The festival that fraudulently duped the music community’s most gullible travelers and clout chasers is now coming to its final end. A Fyre Festival lawsuit has been settled between the event’s financial investors (plaintiffs) and the slated artists (defendants), all of whom never even performed at the 2017 third world event masquerading as a luxurious “all expenses paid” getaway. The lawsuit sought the return of $2.8 million paid to the artists and their representation, including Creative Artists Agency (CAA) and Nue Agency.
In December 2019, litigator Gregory Messer launched 14 lawsuits against Fyre Festival in losses for the event’s creditors and investors who were fleeced in the operation. Messer and the defendants have now settled for $360,000 in returns. The bulk of the funds returned came from Paradigm Talent Agency (PTA), which represents Major Lazer and Disclosure, who were paid to perform at the 2017 festival that frauded thousands of poor millenials. Of the $1.5 million paid to Paradigm’s artists, $225,000 has been returned.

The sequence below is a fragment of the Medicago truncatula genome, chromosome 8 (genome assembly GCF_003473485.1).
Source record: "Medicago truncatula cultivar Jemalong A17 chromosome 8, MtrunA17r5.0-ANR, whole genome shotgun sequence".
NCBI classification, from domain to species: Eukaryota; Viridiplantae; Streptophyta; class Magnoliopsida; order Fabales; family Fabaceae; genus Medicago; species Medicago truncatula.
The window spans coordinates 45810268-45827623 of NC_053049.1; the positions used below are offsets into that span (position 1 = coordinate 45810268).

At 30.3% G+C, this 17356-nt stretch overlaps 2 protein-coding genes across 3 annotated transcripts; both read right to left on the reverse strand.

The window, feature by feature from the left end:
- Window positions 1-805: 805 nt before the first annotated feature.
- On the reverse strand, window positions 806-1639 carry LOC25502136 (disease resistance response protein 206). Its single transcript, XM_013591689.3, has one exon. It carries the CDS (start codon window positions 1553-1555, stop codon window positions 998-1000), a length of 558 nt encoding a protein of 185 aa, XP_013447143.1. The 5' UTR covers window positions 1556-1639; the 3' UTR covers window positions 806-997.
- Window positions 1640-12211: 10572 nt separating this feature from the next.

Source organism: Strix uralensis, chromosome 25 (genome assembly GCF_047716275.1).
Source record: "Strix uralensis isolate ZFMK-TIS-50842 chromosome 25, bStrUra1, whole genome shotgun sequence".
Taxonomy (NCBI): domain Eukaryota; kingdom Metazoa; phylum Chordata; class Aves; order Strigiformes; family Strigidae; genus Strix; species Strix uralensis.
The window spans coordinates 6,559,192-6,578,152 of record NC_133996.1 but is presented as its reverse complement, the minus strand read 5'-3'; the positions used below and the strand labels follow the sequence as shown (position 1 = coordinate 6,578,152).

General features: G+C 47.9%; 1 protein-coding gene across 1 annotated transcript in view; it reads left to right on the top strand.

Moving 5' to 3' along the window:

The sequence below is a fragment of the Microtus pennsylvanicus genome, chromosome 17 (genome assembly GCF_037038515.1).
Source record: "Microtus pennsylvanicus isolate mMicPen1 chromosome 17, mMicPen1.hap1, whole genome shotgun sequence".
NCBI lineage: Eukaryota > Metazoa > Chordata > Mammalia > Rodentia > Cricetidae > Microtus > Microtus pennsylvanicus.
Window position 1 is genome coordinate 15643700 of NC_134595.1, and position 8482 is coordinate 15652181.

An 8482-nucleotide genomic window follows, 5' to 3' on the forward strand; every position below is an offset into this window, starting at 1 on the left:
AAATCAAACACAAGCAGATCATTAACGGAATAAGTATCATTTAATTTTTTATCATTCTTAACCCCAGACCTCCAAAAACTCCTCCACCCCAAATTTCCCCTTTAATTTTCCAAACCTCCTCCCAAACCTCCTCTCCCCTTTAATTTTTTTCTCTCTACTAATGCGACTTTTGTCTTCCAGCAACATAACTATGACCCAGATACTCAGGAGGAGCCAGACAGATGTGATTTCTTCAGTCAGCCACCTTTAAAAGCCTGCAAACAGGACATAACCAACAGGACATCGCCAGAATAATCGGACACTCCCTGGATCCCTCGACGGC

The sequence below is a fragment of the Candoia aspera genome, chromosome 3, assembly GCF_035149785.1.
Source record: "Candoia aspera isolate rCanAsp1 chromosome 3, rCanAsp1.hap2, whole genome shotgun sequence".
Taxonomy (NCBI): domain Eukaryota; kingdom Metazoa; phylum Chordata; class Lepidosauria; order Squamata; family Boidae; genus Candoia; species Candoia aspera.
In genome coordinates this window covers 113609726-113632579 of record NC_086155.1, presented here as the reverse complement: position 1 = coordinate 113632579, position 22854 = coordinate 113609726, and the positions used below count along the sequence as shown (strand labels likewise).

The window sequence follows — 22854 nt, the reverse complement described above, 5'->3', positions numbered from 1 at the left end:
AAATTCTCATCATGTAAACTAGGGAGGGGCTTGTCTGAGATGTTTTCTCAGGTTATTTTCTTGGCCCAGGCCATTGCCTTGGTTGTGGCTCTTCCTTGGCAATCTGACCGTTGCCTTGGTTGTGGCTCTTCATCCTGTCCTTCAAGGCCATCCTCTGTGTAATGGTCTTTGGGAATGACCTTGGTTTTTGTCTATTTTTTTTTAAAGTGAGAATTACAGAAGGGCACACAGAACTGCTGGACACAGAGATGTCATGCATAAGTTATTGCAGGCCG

Headliners Blink-182 were called out in the suit as having been paid $500,000 for their booking before canceling on Twitter upon learning about the calamitous situation abroad. As the lawsuit claims, the band allegedly had retained the entirety of those funds despite their last-minute cancellation. Their representation at CAA must return $135,000 of that total figure as part of the settlement.
Three years after the Fyre disaster took place, Fyre Festival fraud has yielded a $26 million bankruptcy pricetag. Fyre’s founder and serial fraudster Billy McFarland is currently serving out a six-year sentence for wire fraud. US Marshals also seized Fyre’s merchandise assets earlier this summer to auction off in order to reimburse victims.